Is being a United States ambassador an even cooler job than being a Major League Baseball player? If he's confirmed by the U.S. senate, Mark Gilbert is about to find out.
President Obama has nominated Gilbert, 57, to be ambassador to New Zealand. Gilbert has been a banking executive with Barclays Wealth (good name for a thing, in that industry) who played for the Chicago White Sox — Obama's favorite baseball team — for about 11 days in the summer of 1985. Gilbert also was an early Obama supporter in Florida, not long after his first presidential campaign started in 2007, and his family hosted a fundraiser for Vice President Joe Biden in 2009. Being named an ambassador is one of the ways debts like those get paid. From the Associated Press:
"Baseball is America's pastime, so what better way to represent the United States overseas than with someone who, before he was a successful businessman, began his career as a major league baseball player?" State Department spokeswoman Marie Harf said.
"While this clearly wasn't the reason for his nomination, it doesn't hurt that ambassador-designate Gilbert played for the president's favorite team, the Chicago White Sox," she said.
Gilbert's career in the majors lasted about 11 days in the summer of 1985, which was something of a golden era for the Sox. Tony LaRussa was the manager, Dave Duncan was the pitching coach and Jim Leyland coached third. Carlton Fisk was having one of his best seasons ever behind the plate at age 37. It definitely was the pretty good ol' days. Following an injury to outfielder Rudy Law, the White Sox promoted Gilbert from Class AAA Buffalo at 28 years old. Gilbert would only have a cup of coffee with them, but he made an impression that went beyond the speed and plate discipline he showed as a player:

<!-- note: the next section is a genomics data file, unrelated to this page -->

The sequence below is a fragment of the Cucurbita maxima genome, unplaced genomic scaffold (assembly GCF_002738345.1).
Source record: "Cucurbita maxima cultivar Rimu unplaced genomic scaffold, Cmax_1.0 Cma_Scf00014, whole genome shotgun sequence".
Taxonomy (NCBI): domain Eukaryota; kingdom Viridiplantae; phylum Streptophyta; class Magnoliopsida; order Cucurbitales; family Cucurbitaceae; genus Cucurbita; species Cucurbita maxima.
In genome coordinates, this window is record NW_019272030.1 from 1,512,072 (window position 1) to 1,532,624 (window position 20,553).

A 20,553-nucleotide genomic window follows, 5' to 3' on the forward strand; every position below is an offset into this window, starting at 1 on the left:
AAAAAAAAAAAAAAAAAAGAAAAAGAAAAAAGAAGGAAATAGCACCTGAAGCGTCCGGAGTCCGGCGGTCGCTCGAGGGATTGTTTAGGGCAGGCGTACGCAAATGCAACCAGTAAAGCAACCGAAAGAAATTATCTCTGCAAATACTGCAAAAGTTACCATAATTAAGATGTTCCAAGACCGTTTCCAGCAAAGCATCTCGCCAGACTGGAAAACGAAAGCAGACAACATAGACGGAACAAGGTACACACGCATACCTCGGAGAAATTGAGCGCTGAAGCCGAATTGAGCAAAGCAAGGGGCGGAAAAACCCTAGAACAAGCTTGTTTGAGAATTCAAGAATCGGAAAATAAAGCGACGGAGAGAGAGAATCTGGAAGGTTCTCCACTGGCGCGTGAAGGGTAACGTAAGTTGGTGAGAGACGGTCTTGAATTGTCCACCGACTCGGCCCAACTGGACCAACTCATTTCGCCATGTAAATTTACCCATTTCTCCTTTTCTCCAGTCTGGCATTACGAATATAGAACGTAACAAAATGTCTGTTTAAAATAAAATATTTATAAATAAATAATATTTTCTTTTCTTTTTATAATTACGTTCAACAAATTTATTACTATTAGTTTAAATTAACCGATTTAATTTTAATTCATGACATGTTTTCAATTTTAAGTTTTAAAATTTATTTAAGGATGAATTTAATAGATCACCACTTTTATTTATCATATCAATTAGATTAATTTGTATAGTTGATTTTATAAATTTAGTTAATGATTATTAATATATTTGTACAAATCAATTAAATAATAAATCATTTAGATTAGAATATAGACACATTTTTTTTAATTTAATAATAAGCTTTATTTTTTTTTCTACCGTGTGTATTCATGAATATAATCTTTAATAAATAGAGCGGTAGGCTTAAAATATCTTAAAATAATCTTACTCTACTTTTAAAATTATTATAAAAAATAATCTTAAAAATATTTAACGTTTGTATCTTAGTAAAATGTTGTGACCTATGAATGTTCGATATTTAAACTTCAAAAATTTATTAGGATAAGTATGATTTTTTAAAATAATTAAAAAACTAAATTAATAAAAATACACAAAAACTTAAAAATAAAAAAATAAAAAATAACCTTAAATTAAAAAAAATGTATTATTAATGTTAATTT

"Sure, I remember him," La Russa told The Associated Press on Wednesday. "I was always taken with his intelligence and how he was committed to what we were trying to teach — to become a teammate, a competitor and to pursue excellence as a professional."
He came off the bench in his first game, July 21 against the Indians, and started the next six in all three outfield spots — getting on base at least once in every game. Gilbert batted .273/.385/.318 with a double, three runs scored, four walks and three RBIs. But closer Bob James was coming off the disabled list so and the team needed a spot so, come Aug. 21, the White Sox sent Gilbert back to Buffalo. They never called him up again. Nobody did. His playing career ended when Buffalo's season did.
Before coming to the White Sox, Gilbert played in the minors with the Cubs and Reds — and he made an impression on prospect Eric Davis before he became one of the best players of his era.
Davis was a two-time All-Star and World Series champion. In the minors, he became the leadoff man and Gilbert moved to the second spot.
"I was young, had power and didn't want to walk. Mark taught me about taking pitches, setting things up for the hitters behind me. That tutelage really helped," Davis said.
"I never got a chance to thank him for all the time he spent with me, our paths took us in different directions," he said. "But I never forgot what he did for me."
Fundraising and finance, personal work habits, the value of getting on base: Mark Gilbert has made an impact wherever he's gone. Gilbert's father played minor league ball, and his grandfather declined a tryout by Connie Mack — because, grandpa said at the time, being a professional athlete was like being "a bum." So Gilbert's ascension to the majors was the culmination of something within his family that was meant to be, no matter what grandpa thought 80 years ago.
And now for Gilbert (maybe): diplomacy.
Cal Ripken Jr., Barry Larkin and Dennis Martinez are among the many former big leaguers who have served the State Department in roles such diplomacy envoys, goodwill ambassadors and baseball sports envoys. Gilbert, incidentally, once hit a bases-loaded double off Martinez at Comiskey Park.
It's unlikely that Gilbert will transform New Zealanders from cricket players into baseball players en masse. But who knows? If given the chance ...
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